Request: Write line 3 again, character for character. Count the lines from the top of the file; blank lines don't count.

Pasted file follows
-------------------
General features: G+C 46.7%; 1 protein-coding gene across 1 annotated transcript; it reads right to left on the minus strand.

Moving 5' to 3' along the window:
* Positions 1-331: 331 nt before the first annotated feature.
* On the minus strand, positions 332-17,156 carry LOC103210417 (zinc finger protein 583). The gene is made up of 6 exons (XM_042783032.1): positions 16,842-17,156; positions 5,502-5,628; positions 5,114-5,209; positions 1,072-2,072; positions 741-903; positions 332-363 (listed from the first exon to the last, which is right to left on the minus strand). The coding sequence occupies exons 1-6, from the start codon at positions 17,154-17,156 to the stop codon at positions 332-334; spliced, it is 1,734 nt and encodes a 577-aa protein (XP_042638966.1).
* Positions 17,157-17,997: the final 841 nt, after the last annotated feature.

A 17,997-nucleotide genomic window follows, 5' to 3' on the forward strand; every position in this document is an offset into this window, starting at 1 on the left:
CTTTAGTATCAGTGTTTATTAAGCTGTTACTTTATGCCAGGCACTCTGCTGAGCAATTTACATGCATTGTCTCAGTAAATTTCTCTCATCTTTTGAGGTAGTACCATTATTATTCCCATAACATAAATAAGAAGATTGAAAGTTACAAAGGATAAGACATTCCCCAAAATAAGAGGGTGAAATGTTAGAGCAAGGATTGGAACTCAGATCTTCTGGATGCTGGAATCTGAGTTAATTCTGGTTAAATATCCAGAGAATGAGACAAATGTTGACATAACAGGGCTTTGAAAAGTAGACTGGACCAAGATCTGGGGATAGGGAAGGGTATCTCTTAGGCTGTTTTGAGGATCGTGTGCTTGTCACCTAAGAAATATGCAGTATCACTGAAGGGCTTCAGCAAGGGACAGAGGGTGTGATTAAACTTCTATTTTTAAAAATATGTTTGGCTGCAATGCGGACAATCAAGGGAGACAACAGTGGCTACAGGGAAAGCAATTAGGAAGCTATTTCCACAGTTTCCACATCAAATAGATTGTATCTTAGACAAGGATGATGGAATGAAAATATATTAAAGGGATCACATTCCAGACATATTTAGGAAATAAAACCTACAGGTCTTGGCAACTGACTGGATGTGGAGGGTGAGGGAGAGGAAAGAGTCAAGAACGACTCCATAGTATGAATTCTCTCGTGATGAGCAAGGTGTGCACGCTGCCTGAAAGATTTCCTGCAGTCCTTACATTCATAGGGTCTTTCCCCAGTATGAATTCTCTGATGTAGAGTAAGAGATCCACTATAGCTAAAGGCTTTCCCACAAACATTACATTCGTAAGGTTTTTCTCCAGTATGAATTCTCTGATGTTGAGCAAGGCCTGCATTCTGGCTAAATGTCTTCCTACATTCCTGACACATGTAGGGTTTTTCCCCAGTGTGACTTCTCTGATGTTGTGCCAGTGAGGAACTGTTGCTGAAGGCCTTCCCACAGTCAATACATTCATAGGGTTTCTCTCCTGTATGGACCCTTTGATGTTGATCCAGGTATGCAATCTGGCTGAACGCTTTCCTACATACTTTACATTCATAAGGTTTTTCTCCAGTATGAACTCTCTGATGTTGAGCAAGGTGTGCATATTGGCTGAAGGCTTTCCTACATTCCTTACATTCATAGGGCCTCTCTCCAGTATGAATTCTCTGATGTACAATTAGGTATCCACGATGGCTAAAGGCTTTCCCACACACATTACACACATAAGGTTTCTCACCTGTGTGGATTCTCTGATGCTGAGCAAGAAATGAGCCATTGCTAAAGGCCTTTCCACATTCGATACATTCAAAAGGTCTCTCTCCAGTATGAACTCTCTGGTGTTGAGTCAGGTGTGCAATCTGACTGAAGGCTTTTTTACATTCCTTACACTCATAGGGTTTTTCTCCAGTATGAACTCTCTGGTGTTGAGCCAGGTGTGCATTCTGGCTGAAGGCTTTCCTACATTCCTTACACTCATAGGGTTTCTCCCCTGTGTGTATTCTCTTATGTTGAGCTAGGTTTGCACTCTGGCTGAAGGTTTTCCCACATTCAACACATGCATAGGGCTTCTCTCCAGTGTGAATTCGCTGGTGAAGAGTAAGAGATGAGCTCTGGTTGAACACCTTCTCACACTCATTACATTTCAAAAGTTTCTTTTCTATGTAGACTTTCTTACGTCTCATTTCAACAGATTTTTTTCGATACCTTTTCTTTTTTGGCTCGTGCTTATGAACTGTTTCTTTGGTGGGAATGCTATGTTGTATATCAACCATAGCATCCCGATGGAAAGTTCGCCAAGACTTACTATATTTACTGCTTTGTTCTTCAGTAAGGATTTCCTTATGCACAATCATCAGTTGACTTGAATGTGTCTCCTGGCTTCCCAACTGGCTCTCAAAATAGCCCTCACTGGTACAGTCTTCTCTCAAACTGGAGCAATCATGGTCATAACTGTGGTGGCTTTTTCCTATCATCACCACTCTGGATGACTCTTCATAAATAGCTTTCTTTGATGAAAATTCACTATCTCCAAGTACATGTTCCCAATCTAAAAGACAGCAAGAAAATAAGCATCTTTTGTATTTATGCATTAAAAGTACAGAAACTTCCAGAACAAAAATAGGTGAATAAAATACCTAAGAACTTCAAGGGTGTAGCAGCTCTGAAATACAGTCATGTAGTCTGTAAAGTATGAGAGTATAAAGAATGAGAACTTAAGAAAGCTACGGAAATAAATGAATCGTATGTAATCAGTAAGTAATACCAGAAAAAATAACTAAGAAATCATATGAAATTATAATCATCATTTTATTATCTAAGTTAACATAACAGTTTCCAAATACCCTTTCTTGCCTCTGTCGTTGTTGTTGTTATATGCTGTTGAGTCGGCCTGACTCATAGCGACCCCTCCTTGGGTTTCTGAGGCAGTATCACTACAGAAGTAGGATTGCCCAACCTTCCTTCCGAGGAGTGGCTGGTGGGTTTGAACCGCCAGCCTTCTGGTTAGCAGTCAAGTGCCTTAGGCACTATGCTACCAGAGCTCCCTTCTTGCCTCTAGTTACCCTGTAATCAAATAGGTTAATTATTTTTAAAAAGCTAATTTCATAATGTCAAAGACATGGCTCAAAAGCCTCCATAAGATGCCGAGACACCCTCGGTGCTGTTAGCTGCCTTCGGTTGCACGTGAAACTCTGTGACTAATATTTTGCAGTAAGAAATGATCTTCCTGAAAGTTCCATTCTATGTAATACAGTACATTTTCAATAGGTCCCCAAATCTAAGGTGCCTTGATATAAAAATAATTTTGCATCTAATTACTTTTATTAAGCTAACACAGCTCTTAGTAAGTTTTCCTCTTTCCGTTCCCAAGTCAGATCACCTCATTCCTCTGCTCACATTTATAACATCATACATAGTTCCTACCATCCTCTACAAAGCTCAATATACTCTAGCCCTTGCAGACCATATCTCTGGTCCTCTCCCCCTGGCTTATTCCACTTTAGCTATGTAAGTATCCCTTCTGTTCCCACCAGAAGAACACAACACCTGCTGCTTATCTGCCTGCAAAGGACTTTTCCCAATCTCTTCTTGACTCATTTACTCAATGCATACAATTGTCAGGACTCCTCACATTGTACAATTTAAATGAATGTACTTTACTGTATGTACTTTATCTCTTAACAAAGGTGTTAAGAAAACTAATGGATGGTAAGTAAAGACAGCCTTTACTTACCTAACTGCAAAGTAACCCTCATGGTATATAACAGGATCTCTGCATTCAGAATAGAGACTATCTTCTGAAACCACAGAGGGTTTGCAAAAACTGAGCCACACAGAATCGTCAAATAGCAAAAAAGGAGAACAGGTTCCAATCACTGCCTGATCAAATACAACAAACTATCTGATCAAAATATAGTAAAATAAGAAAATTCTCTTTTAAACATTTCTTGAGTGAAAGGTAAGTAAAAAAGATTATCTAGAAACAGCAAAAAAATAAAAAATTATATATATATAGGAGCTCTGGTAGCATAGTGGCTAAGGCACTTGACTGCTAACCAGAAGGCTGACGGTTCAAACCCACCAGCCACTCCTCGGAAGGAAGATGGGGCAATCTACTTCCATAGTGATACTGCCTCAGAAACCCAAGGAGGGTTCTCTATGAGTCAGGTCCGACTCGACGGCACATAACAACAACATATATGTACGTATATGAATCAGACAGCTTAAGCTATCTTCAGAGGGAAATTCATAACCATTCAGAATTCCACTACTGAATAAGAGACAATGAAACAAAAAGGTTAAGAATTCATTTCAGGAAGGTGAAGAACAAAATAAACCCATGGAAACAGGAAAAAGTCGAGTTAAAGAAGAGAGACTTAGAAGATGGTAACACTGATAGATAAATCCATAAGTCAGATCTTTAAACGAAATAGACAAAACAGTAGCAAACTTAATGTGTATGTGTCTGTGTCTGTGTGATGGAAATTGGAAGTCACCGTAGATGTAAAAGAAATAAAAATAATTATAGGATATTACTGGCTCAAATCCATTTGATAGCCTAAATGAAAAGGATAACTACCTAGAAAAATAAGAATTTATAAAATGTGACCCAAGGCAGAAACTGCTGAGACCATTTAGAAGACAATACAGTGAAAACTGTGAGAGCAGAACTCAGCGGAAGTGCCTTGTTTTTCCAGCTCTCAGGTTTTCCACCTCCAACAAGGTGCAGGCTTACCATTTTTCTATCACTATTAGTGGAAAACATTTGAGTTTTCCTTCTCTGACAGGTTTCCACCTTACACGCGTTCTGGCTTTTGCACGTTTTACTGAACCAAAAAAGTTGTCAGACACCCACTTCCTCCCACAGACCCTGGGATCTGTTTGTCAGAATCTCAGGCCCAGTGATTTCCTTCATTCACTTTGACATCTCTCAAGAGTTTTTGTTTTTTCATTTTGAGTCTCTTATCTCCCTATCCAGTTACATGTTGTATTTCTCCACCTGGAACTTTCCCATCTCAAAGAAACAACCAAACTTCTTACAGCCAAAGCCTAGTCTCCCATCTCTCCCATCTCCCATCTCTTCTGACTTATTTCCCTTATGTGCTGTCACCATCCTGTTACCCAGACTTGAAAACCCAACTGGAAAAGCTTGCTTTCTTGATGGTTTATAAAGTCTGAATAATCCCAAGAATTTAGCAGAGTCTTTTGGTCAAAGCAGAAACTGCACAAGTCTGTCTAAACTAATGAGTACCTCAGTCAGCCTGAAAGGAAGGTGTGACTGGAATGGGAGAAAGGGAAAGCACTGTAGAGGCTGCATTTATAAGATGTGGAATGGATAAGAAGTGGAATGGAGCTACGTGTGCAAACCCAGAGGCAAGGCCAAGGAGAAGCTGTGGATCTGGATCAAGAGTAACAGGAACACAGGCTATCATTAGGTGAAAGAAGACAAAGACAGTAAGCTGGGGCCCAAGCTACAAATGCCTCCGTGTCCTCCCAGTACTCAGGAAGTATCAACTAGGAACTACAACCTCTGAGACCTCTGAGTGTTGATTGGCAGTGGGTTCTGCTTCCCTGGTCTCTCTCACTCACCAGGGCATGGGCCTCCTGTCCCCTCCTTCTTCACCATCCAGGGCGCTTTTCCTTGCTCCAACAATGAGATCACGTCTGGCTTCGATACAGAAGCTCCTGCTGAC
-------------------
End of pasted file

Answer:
* Positions 1-331: 331 nt before the first annotated feature.